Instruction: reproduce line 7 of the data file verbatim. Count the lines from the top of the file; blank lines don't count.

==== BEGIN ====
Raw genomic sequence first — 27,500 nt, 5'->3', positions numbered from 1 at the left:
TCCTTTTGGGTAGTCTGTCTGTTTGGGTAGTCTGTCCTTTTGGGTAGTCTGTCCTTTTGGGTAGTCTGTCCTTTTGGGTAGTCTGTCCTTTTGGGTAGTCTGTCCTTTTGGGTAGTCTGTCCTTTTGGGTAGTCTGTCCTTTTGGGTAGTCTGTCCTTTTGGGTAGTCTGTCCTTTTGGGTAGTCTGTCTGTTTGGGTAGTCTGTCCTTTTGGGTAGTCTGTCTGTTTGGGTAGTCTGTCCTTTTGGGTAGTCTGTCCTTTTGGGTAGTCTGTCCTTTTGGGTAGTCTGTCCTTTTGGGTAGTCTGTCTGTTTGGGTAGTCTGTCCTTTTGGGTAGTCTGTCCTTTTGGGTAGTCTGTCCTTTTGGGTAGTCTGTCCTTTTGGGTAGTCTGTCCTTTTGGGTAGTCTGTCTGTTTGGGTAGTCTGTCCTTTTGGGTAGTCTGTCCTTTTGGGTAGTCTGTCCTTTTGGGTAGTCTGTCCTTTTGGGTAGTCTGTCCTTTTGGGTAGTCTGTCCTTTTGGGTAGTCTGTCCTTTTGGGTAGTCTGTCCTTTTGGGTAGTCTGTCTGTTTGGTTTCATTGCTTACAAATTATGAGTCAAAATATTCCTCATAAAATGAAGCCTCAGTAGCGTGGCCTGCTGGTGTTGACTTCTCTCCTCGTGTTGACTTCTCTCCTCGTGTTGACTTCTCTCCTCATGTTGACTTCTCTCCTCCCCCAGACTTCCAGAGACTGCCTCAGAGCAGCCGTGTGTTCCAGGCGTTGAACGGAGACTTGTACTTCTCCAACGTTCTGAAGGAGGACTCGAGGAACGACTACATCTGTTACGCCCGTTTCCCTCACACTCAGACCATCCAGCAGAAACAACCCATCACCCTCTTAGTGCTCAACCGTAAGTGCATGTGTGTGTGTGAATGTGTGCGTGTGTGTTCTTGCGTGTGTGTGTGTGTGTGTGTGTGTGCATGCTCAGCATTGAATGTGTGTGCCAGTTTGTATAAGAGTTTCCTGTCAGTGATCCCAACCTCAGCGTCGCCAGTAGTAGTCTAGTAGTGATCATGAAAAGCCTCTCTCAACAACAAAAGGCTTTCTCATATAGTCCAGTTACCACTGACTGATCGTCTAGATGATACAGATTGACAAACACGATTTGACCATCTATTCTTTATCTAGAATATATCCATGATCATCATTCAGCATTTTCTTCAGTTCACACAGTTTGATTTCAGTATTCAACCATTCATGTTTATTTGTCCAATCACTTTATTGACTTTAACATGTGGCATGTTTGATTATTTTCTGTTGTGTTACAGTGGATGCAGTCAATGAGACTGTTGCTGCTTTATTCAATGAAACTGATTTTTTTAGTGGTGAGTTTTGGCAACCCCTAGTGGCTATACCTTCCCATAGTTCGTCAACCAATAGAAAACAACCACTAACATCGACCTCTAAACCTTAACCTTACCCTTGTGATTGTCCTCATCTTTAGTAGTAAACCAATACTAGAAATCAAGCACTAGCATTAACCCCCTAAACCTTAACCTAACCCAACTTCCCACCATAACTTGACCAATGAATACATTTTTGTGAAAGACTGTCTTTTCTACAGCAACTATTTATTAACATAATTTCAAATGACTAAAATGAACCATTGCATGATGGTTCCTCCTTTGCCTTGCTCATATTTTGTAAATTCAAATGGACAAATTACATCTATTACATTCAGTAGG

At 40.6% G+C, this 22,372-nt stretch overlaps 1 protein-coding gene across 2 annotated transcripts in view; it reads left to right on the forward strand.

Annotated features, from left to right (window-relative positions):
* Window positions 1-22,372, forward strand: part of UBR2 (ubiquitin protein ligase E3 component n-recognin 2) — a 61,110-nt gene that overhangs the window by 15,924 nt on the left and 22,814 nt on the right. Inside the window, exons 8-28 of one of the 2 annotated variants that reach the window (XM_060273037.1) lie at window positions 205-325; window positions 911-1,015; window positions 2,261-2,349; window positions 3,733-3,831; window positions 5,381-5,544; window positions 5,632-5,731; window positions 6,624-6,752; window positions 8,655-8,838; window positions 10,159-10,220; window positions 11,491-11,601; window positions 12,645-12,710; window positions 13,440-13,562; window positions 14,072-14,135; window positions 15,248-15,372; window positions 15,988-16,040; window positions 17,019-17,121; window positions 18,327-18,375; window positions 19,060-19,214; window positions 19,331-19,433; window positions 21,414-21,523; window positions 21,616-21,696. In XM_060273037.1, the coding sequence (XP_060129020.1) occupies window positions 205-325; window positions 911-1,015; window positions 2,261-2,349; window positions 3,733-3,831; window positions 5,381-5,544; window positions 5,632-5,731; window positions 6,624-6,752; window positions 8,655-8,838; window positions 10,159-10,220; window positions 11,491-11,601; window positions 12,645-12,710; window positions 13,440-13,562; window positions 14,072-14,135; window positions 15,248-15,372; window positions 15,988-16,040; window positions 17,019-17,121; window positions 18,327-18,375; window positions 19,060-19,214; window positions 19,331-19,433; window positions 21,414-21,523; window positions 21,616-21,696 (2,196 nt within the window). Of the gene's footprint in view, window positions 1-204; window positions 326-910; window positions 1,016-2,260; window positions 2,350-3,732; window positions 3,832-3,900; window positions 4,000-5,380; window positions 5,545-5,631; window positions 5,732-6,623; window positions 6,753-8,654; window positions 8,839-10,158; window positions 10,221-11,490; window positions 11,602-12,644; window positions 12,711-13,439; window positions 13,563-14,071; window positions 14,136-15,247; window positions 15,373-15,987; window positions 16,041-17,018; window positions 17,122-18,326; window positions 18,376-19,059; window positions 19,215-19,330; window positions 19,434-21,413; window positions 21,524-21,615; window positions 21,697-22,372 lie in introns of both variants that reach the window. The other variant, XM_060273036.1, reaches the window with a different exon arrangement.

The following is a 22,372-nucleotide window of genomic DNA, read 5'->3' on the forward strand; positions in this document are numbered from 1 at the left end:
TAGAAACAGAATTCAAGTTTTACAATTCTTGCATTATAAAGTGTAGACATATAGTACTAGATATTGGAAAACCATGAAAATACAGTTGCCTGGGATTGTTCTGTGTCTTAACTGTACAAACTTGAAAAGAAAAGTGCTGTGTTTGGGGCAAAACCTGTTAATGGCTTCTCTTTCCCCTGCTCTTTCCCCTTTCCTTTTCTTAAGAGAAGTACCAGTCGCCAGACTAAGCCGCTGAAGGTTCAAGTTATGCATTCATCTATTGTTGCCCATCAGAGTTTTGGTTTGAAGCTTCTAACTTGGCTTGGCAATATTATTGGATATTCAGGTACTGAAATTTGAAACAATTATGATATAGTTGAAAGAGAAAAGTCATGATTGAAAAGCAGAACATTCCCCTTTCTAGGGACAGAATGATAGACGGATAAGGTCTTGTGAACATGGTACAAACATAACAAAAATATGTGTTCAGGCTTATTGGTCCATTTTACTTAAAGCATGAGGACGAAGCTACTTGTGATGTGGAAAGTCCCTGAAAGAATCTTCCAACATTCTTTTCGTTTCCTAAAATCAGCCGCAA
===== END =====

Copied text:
TAGAAACAGAATTCAAGTTTTACAATTCTTGCATTATAAAGTGTAGACATATAGTACTAGATATTGGAAAACCATGAAAATACAGTTGCCTGGGATTGTTCTGTGTCTTAACTGTACAAACTTGAAAAGAAAAGTGCTGTGTTTGGGGCAAAACCTGTTAATGGCTTCTCTTTCCCCTGCTCTTTCCCCTTTCCTTTTCTTAAGAGAAGTACCAGTCGCCAGACTAAGCCGCTGAAGGTTCAAGTTATGCATTCATCTATTGTTGCCCATCAGAGTTTTGGTTTGAAGCTTCTAACTTGGCTTGGCAATATTATTGGATATTCAGGTACTGAAATTTGAAACAATTATGATATAGTTGAAAGAGAAAAGTCATGATTGAAAAGCAGAACATTCCCCTTTCTAGGGACAGAATGATAGACGGATAAGGTCTTGTGAACATGGTACAAACATAACAAAAATATGTGTTCAGGCTTATTGGTCCATTTTACTTAAAGCATGAGGACGAAGCTACTTGTGATGTGGAAAGTCCCTGAAAGAATCTTCCAACATTCTTTTCGTTTCCTAAAATCAGCCGCAA